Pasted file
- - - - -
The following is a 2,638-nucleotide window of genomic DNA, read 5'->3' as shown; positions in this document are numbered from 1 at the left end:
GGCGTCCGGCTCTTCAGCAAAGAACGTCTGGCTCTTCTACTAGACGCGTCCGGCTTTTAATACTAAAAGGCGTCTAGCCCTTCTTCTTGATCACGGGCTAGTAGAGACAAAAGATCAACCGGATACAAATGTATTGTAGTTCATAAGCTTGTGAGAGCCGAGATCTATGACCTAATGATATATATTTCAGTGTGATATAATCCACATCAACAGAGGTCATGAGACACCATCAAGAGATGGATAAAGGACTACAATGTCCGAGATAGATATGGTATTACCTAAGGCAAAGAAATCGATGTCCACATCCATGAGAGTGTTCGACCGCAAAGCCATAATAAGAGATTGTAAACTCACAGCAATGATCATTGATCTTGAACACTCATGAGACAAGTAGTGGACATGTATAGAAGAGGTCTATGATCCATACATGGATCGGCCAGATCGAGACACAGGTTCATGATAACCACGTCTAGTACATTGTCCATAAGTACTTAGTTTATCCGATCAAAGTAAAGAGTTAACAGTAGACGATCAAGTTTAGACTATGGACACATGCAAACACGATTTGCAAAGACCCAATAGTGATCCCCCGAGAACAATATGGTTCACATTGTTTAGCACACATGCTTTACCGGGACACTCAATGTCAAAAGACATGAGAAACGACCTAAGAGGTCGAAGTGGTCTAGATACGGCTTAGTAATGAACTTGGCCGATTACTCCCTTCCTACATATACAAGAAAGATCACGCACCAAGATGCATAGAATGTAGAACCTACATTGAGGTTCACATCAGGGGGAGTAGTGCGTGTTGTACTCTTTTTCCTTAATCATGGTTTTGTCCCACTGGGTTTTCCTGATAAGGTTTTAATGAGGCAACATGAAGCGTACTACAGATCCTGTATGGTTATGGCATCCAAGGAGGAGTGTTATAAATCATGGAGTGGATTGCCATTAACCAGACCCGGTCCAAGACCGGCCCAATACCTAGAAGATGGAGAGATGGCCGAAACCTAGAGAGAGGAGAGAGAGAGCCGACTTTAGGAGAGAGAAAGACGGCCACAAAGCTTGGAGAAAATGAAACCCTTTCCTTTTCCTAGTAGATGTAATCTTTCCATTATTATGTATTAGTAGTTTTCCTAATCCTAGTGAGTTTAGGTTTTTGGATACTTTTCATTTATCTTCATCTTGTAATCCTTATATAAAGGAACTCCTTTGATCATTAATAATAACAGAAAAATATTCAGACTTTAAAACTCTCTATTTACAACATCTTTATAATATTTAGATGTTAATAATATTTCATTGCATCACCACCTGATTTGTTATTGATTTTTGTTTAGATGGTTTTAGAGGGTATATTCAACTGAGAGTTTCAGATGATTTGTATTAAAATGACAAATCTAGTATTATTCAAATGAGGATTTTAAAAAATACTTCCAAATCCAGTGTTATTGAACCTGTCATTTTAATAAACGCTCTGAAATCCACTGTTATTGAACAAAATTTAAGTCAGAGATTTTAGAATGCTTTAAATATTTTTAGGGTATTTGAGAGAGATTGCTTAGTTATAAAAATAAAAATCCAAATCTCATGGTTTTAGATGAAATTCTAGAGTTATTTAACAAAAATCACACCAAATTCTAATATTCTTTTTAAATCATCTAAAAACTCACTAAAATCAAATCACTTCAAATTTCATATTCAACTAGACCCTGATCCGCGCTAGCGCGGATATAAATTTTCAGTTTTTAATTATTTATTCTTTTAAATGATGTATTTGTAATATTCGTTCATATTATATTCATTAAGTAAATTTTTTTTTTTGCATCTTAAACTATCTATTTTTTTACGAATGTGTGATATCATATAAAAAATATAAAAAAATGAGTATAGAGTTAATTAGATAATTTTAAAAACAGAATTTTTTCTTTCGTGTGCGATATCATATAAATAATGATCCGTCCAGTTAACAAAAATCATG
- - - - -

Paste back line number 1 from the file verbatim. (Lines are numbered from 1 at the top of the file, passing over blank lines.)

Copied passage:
The following is a 2,638-nucleotide window of genomic DNA, read 5'->3' as shown; positions in this document are numbered from 1 at the left end: